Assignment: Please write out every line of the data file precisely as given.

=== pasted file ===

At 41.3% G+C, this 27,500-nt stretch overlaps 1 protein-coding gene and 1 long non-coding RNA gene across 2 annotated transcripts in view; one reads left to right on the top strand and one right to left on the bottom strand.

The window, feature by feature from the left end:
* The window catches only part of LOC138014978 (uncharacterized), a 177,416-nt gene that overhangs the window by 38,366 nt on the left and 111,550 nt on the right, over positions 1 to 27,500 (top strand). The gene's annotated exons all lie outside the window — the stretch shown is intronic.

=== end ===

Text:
At 41.3% G+C, this 27,500-nt stretch overlaps 1 protein-coding gene and 1 long non-coding RNA gene across 2 annotated transcripts in view; one reads left to right on the top strand and one right to left on the bottom strand.

The window, feature by feature from the left end:
* The window catches only part of LOC138014978 (uncharacterized), a 177,416-nt gene that overhangs the window by 38,366 nt on the left and 111,550 nt on the right, over positions 1 to 27,500 (top strand). The gene's annotated exons all lie outside the window — the stretch shown is intronic.